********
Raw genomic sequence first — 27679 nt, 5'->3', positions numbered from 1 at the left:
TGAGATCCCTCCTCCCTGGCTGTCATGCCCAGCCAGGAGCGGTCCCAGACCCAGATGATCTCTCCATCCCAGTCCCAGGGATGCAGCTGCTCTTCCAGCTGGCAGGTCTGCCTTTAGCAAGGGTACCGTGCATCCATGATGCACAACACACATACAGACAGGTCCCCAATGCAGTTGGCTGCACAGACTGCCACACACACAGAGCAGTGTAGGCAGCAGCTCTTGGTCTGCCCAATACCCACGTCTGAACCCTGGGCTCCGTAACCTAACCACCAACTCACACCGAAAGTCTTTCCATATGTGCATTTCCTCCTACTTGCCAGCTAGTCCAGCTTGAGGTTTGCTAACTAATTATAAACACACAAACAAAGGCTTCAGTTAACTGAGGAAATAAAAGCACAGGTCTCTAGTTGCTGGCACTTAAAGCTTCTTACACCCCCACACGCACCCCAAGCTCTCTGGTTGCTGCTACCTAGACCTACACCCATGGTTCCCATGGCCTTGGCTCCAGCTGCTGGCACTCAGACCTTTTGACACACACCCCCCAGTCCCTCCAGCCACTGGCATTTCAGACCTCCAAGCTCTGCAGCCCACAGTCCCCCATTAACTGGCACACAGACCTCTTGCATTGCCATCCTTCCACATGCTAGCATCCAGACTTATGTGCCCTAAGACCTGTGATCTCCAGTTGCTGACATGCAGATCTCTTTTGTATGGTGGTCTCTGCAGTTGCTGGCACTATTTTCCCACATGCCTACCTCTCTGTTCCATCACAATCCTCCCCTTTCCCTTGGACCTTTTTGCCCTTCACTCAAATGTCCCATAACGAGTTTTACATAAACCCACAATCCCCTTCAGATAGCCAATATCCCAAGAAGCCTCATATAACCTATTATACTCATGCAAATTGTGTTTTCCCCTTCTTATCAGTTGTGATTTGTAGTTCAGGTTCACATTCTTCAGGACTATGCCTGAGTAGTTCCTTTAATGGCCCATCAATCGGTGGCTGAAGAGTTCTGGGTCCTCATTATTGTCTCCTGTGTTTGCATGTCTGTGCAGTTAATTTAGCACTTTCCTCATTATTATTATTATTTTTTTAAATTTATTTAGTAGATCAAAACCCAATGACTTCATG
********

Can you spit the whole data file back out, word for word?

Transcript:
Raw genomic sequence first — 27679 nt, 5'->3', positions numbered from 1 at the left:
TGAGATCCCTCCTCCCTGGCTGTCATGCCCAGCCAGGAGCGGTCCCAGACCCAGATGATCTCTCCATCCCAGTCCCAGGGATGCAGCTGCTCTTCCAGCTGGCAGGTCTGCCTTTAGCAAGGGTACCGTGCATCCATGATGCACAACACACATACAGACAGGTCCCCAATGCAGTTGGCTGCACAGACTGCCACACACACAGAGCAGTGTAGGCAGCAGCTCTTGGTCTGCCCAATACCCACGTCTGAACCCTGGGCTCCGTAACCTAACCACCAACTCACACCGAAAGTCTTTCCATATGTGCATTTCCTCCTACTTGCCAGCTAGTCCAGCTTGAGGTTTGCTAACTAATTATAAACACACAAACAAAGGCTTCAGTTAACTGAGGAAATAAAAGCACAGGTCTCTAGTTGCTGGCACTTAAAGCTTCTTACACCCCCACACGCACCCCAAGCTCTCTGGTTGCTGCTACCTAGACCTACACCCATGGTTCCCATGGCCTTGGCTCCAGCTGCTGGCACTCAGACCTTTTGACACACACCCCCCAGTCCCTCCAGCCACTGGCATTTCAGACCTCCAAGCTCTGCAGCCCACAGTCCCCCATTAACTGGCACACAGACCTCTTGCATTGCCATCCTTCCACATGCTAGCATCCAGACTTATGTGCCCTAAGACCTGTGATCTCCAGTTGCTGACATGCAGATCTCTTTTGTATGGTGGTCTCTGCAGTTGCTGGCACTATTTTCCCACATGCCTACCTCTCTGTTCCATCACAATCCTCCCCTTTCCCTTGGACCTTTTTGCCCTTCACTCAAATGTCCCATAACGAGTTTTACATAAACCCACAATCCCCTTCAGATAGCCAATATCCCAAGAAGCCTCATATAACCTATTATACTCATGCAAATTGTGTTTTCCCCTTCTTATCAGTTGTGATTTGTAGTTCAGGTTCACATTCTTCAGGACTATGCCTGAGTAGTTCCTTTAATGGCCCATCAATCGGTGGCTGAAGAGTTCTGGGTCCTCATTATTGTCTCCTGTGTTTGCATGTCTGTGCAGTTAATTTAGCACTTTCCTCATTATTATTATTATTTTTTTAAATTTATTTAGTAGATCAAAACCCAATGACTTCATG